The same conclusion was reached by Rear Adm. Humberto Rozas Bonuccelli, the last titular head of the SIN during the Fujimori regime, and Gen. Julio Salazar Monroe, Rozas' predecessor in the job from 1991 to 1998. Both have testified in court that they ran the National Intelligence Service in name only and that Montesinos was its de facto chief. Montesinos had Fujimori's authority to manage his own state funds and personnel without any oversight, Rozas said. "Montesinos had a very independent way of working and it was compartmentalized. He had his own private revenues, and he handled them himself and we had no access to them. Furthermore, Montesinos had a group of people that worked exclusively for him, even though no one knew how many they were or who they were." Rozas said he discovered Montesinos' role in the arms sale to the FARC with the help of unspecified "American" intelligence agents, who provided him with photocopies of documents concerning the transaction. The Americans, Rozas said in court testimony, "wanted an investigation to be carried out to determine if the Peruvian army had bought these arms." U.S. Embassy officials told ICIJ that it was the CIA that provided documents about the arms deal to Rozas.

His meeting with the "Americans," Rozas says, took place on Aug. 10, 2000. Eleven days later, after he had begun an investigation, Fujimori and Montesinos announced they had uncovered the arms deal. At an Aug. 21 news conference at the presidential palace, they declared that a serious blow against an arms trafficking ring had taken place, "in which not one Peruvian intelligence agent is compromised." The Organization of American States was pressuring Peru to restructure and reform the duties of the SIN at the time, which may be why Fujimori attributed the "notable success" of the operation to the SIN, and, of course, to Montesinos. Angered by cuts in U.S. aid ordered by Congress in response to reports of abuses by the SIN, Fujimori called the sting operation "Plan Siberia" and said it was much smaller, yet more effective than Washingtons $1.3 billion Plan Colombia.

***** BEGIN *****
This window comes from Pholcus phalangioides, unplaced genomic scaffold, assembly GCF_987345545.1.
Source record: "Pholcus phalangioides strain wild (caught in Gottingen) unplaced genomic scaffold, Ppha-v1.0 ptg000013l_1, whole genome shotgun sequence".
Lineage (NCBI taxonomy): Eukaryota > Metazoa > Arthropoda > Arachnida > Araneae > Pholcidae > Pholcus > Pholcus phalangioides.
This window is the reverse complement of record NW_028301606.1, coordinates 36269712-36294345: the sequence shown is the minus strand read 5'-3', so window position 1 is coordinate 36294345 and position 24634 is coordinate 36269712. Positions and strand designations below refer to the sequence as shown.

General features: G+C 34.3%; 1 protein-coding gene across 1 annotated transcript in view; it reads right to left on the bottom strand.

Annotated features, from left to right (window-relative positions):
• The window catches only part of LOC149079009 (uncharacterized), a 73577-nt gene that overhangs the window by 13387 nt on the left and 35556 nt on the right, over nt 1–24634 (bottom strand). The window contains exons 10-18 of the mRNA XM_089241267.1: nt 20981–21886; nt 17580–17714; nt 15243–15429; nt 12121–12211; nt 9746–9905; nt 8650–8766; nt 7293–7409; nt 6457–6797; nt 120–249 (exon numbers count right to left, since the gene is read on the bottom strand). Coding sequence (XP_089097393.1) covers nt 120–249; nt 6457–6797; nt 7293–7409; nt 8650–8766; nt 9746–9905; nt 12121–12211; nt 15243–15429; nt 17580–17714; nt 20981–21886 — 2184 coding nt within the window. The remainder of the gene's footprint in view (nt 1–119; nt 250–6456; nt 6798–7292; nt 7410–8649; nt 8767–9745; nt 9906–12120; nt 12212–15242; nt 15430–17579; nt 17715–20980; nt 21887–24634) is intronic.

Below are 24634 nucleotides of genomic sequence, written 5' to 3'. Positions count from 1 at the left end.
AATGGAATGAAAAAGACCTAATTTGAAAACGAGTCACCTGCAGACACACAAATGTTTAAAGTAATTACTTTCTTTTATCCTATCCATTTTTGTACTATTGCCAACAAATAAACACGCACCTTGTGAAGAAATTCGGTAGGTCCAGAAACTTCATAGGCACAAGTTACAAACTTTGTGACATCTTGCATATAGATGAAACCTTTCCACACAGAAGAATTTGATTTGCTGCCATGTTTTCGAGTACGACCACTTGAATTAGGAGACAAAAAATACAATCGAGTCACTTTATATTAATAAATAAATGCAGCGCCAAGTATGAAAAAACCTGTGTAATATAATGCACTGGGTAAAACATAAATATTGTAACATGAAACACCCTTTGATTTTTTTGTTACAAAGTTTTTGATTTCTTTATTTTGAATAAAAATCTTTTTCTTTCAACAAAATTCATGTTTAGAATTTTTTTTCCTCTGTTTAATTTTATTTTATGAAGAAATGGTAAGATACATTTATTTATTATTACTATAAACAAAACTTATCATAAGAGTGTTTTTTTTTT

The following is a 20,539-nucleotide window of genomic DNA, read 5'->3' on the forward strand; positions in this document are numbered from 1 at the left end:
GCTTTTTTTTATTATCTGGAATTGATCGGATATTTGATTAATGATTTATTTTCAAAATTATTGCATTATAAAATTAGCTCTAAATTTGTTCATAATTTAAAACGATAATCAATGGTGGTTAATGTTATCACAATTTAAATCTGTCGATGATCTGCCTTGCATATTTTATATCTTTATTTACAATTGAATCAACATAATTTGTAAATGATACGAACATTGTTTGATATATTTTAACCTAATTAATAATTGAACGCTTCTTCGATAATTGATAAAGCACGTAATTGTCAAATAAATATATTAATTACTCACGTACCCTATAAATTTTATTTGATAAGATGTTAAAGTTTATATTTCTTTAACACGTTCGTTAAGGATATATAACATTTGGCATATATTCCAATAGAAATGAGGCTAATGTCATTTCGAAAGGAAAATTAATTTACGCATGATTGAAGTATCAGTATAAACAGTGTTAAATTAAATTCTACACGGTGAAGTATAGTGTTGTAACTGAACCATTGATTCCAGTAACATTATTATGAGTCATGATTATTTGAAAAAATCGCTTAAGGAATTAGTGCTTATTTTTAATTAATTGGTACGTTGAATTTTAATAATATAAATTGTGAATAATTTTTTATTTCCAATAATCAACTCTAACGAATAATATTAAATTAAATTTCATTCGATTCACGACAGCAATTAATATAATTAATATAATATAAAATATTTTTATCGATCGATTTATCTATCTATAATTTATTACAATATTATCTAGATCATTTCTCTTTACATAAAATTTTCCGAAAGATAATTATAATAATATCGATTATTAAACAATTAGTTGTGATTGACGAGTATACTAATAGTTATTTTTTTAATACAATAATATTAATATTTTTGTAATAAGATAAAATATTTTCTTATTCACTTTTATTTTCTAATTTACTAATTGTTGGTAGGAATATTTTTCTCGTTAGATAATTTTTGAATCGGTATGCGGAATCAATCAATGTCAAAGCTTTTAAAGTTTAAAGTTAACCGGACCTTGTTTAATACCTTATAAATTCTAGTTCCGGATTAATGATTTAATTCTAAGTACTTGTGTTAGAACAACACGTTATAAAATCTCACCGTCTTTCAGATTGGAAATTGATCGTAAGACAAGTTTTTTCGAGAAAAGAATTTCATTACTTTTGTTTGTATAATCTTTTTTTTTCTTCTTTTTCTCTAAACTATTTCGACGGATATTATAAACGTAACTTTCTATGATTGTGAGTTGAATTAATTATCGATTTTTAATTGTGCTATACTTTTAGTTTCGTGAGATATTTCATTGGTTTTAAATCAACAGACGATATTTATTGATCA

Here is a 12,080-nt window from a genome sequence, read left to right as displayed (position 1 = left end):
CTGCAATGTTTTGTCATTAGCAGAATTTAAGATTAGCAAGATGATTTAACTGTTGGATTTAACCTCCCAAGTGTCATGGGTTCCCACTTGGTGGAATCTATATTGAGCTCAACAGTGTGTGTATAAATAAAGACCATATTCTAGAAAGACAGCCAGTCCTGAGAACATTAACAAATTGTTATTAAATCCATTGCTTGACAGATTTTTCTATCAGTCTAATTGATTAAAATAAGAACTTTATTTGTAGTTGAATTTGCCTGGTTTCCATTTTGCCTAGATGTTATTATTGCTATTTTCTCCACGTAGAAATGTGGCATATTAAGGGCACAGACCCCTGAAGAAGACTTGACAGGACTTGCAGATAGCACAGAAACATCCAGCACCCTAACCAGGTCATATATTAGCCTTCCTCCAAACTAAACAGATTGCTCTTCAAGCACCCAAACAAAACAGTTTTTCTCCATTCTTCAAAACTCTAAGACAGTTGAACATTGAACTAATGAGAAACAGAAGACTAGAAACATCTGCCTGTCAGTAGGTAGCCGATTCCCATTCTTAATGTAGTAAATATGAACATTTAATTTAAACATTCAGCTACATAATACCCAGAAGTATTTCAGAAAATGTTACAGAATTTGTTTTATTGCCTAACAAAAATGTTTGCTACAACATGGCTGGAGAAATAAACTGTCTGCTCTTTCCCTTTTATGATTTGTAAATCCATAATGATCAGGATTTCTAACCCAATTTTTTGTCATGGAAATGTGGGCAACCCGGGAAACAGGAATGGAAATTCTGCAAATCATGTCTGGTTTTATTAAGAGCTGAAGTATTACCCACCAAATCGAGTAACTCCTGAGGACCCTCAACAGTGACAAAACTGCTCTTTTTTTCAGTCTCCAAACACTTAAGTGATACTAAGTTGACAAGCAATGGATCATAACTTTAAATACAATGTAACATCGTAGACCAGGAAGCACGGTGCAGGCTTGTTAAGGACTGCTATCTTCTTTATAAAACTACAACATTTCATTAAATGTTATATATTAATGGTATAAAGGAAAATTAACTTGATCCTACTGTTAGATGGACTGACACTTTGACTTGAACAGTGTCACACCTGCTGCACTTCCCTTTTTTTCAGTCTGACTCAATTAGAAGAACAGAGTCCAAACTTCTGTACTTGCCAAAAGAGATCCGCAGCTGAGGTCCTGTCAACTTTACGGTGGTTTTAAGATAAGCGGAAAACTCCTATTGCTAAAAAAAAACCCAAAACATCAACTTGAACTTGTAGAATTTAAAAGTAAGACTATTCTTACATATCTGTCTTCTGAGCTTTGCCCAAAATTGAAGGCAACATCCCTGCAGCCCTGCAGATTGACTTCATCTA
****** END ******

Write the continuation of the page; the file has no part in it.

Montesinos was apparently trying to manipulate the American discovery of the FARC connection in a way that would allow him to claim he had been investigating the deal rather than perpetrating it. "After they received the documents, they rushed to publicize the case. This was a political decision," testified Rozas. The Peruvian judge hearing the case asked Rozas, "What would have happened if the documents from the American intelligence agents had not been delivered to you, but instead only to Vladimiro Montesinos? Would the arms trafficking have been uncovered?" The ex-SIN head replied, "Most likely, no."

The arms deal with the FARC is the most staggering example of how U.S. officials seem to have been duped by their Peruvian partners. There are many other examples, surfacing since the fall of the Fujimori government, of official abuses carried out with U.S. resources.